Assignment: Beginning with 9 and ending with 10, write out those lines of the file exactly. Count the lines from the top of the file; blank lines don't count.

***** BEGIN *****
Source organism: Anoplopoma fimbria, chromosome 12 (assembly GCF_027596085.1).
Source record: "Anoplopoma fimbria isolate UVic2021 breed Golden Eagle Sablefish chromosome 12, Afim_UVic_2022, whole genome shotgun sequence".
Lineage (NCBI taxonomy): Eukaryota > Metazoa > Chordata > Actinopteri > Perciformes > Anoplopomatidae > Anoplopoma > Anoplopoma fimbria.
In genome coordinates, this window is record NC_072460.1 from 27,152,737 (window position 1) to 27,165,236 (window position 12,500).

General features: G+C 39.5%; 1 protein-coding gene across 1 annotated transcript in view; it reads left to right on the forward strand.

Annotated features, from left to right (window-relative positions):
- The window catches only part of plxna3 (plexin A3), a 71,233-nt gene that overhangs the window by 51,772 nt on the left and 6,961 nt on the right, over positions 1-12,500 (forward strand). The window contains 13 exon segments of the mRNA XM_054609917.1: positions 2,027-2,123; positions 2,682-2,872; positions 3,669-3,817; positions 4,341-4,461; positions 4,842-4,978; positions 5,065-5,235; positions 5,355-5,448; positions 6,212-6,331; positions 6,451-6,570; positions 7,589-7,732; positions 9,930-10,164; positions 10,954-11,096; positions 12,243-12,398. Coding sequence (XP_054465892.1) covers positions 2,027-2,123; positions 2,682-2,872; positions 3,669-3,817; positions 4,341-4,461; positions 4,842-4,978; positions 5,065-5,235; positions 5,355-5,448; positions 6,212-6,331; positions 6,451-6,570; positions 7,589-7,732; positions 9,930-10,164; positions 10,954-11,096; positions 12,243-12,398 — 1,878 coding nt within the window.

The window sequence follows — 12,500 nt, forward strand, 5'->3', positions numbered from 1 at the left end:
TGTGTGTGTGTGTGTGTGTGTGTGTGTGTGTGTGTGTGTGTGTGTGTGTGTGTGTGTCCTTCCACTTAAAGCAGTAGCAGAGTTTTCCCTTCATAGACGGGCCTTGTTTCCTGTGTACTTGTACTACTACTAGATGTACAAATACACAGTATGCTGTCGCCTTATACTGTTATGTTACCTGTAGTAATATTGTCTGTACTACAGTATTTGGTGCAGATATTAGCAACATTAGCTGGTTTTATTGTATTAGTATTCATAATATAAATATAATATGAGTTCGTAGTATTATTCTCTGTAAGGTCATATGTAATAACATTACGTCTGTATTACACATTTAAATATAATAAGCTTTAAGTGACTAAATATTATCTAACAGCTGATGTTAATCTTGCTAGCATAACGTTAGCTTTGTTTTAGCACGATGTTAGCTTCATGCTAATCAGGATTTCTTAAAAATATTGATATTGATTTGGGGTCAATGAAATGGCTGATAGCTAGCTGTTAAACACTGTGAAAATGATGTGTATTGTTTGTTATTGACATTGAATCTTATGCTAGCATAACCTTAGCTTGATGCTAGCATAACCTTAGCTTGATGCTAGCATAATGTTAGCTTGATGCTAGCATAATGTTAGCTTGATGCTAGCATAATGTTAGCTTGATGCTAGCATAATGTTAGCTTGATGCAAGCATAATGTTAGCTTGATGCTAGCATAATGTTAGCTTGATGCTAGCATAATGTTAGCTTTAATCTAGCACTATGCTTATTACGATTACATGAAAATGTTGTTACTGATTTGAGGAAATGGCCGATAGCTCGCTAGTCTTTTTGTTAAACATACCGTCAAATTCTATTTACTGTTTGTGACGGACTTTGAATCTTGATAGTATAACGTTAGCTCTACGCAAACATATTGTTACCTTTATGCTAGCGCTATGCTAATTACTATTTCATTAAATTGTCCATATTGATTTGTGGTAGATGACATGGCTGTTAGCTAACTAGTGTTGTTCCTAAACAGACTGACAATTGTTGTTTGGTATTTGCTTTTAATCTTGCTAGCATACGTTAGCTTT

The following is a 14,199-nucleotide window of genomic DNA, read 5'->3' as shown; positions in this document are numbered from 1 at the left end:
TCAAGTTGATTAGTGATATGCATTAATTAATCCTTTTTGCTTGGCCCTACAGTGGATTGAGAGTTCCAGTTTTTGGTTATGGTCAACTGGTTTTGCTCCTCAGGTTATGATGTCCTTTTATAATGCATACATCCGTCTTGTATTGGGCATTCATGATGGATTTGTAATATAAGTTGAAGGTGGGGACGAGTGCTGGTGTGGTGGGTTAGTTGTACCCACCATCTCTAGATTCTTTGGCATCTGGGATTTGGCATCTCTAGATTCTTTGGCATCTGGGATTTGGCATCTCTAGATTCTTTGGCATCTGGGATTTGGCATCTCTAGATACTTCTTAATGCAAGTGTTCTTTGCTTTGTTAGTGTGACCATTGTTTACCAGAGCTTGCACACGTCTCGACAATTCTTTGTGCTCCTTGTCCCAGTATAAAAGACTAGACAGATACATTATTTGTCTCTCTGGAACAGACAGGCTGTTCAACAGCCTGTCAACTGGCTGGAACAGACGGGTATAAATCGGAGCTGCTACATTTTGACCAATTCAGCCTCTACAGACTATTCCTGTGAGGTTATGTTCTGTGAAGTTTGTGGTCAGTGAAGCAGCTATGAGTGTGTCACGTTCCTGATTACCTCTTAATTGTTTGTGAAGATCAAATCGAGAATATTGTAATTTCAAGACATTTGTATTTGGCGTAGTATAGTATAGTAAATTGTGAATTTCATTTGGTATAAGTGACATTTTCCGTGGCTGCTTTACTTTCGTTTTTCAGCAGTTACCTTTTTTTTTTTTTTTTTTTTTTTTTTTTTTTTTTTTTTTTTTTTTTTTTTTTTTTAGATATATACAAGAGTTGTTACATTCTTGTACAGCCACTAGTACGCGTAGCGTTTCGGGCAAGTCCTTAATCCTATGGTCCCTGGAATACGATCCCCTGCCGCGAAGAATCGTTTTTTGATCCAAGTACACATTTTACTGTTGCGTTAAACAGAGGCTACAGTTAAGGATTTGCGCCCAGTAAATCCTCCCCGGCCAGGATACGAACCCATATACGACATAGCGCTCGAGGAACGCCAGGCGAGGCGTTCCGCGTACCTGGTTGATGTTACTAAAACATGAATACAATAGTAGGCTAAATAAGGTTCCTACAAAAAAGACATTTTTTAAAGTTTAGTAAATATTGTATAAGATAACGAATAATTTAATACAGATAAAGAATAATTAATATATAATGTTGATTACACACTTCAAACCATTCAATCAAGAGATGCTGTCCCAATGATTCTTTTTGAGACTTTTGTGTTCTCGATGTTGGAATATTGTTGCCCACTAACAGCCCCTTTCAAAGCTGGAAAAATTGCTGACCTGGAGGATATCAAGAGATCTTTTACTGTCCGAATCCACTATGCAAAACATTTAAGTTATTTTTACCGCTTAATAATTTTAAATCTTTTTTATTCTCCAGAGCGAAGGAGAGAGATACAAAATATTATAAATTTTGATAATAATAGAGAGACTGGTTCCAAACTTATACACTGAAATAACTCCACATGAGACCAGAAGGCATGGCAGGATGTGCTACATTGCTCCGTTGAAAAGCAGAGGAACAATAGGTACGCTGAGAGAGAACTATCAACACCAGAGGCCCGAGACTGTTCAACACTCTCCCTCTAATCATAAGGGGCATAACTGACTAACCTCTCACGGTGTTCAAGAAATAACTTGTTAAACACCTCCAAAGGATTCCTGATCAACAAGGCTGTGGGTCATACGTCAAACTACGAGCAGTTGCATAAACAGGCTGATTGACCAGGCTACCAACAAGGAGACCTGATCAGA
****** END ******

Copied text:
TGTGTGTGTGTGTGTGTGTGTGTGTGTGTGTGTGTGTGTGTGTGTGTGTGTGTGTGTCCTTCCACTTAAAGCAGTAGCAGAGTTTTCCCTTCATAGACGGGCCTTGTTTCCTGTGTACTTGTACTACTACTAGATGTACAAATACACAGTATGCTGTCGCCTTATACTGTTATGTTACCTGTAGTAATATTGTCTGTACTACAGTATTTGGTGCAGATATTAGCAACATTAGCTGGTTTTATTGTATTAGTATTCATAATATAAATATAATATGAGTTCGTAGTATTATTCTCTGTAAGGTCATATGTAATAACATTACGTCTGTATTACACATTTAAATATAATAAGCTTTAAGTGACTAAATATTATCTAACAGCTGATGTTAATCTTGCTAGCATAACGTTAGCTTTGTTTTAGCACGATGTTAGCTTCATGCTAATCAGGATTTCTTAAAAATATTGATATTGATTTGGGGTCAATGAAATGGCTGATAGCTAGCTGTTAAACACTGTGAAAATGATGTGTATTGTTTGTTATTGACATTGAATCTTATGCTAGCATAACCTTAGCTTGATGCTAGCATAACCTTAGCTTGATGCTAGCATAATGTTAGCTTGATGCTAGCATAATGTTAGCTTGATGCTAGCATAATGTTAGCTTGATGCTAGCATAATGTTAGCTTGATGCAAGCATAATGTTAGCTTGATGCTAGCATAATGTTAGCTTGATGCTAGCATAATGTTAGCTTTAATCTAGCACTATGCTTATTACGATTACATGAAAATGTTGTTACTGATTTGAGGAAATGGCCGATAGCTCGCTAGTCTTTTTGTTAAACATACCGTCAAATTCTATTTACTGTTTGTGACGGACTTTGAATCTTGATAGTATAACGTTAGCTCTACGCAAACATATTGTTACCTTTATGCTAGCGCTATGCTAATTACTATTTCATTAAATTGTCCATATTGATTTGTGGTAGATGACATGGCTGTTAGCTAACTAGTGTTGTTCCTAAACAGACTGACAATTGTTGTTTGGTATTTGCTTTTAATCTTGCTAGCATACGTTAGCTTT

The following is a 14,199-nucleotide window of genomic DNA, read 5'->3' as shown; positions in this document are numbered from 1 at the left end: